The Self-Initiation Trade Enforcement Act
The Self-Initiation Trade Enforcement Act would create a permanent task force at the International Trade Administration (ITA), an agency within the Commerce Department, to investigate dumping and subsidies on imported goods. Dumping is an unfair trade practice where foreign competitors intentionally lower the price of their goods to make it harder for American companies that produce raw materials, manufactured goods and agricultural products to compete. Additionally, U.S. manufacturers are disadvantaged when imports are subsidized by foreign governments. The task force would be charged with independently researching trade data and subsequently referring identified trade abuses for further formal investigation by ITA, with an emphasis on cases impacting small and medium-sized businesses.
U.S. Senators Gary Peters (D-MI) and Richard Burr (R-NC) introduced bipartisan legislation to help enforce trade laws for small and medium-sized businesses that are undercut by unfair trade practices. Under current law, the Commerce Department has the authority to self-initiate investigations into dumping and subsidies, but rarely utilizes this authority. The majority of their investigations begin only after companies or industry representatives lodge formal complaints. Small and medium-sized businesses, including agricultural producers, manufacturers, parts suppliers, and paper goods producers, often lack the resources needed to identify unfair practices and bring them to the attention of the Commerce Department.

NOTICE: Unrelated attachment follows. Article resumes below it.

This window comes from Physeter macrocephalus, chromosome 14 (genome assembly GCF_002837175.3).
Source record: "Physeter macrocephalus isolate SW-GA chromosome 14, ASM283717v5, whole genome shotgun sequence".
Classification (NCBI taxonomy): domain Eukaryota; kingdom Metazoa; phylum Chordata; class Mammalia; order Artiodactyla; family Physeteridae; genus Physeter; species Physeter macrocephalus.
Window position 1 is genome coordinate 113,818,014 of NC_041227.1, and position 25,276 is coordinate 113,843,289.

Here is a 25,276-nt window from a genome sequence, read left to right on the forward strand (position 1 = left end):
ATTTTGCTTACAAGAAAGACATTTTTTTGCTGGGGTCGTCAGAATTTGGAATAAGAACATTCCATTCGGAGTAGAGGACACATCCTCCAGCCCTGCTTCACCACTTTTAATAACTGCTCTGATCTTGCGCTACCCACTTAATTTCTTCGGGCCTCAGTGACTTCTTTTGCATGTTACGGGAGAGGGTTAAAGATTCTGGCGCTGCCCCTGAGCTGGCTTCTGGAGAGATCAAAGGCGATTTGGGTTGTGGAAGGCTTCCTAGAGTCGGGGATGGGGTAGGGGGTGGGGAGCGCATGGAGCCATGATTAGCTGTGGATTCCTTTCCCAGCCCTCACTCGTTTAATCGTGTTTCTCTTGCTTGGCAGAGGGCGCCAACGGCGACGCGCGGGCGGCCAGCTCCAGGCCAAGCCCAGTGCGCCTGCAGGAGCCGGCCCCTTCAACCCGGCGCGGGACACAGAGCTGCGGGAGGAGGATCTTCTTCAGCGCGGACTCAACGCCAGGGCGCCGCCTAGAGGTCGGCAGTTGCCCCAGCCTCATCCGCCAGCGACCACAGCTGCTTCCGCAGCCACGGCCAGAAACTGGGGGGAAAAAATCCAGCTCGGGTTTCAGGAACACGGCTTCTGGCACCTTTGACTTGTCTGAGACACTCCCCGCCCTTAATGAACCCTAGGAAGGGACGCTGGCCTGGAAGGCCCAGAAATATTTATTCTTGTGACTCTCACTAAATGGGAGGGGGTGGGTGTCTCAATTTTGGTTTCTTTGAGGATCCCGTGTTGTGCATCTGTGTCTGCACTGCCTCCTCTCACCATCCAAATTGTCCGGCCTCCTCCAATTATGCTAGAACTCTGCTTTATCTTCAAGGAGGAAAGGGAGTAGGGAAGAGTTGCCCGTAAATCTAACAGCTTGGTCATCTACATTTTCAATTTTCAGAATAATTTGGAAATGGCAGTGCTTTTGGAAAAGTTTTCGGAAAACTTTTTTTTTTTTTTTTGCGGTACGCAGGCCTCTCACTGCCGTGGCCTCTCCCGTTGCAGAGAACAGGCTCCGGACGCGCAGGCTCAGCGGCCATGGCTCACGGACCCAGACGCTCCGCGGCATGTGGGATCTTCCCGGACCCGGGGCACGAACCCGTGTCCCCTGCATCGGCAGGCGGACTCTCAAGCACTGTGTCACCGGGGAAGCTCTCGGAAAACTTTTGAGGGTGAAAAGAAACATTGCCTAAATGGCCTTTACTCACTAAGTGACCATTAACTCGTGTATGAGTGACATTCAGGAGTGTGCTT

“Small and mid-sized businesses in Michigan and across the country are working hard to make great products for consumers, but they often face unfair competition from foreign companies that flood American markets with artificially cheaper goods,” said Senator Peters. “Smaller companies with limited resources may not have the ability to identify trade violations, or worse, they fear retaliation from governments in foreign markets where they sell their products. This bipartisan bill will ensure American manufacturers and agricultural producers can compete on a level playing field.”
“I’m pleased to join Senator Peters as a cosponsor of this legislation to encourage the Commerce Department’s International Trade Administration to flag more potential trade abuses for investigation,” said Senator Burr. “This bill will help put small and medium-sized business on a more level playing field against unfair imports. With Secretary Ross’ support, I hope my colleagues will join us to protect American trade in the global economy.”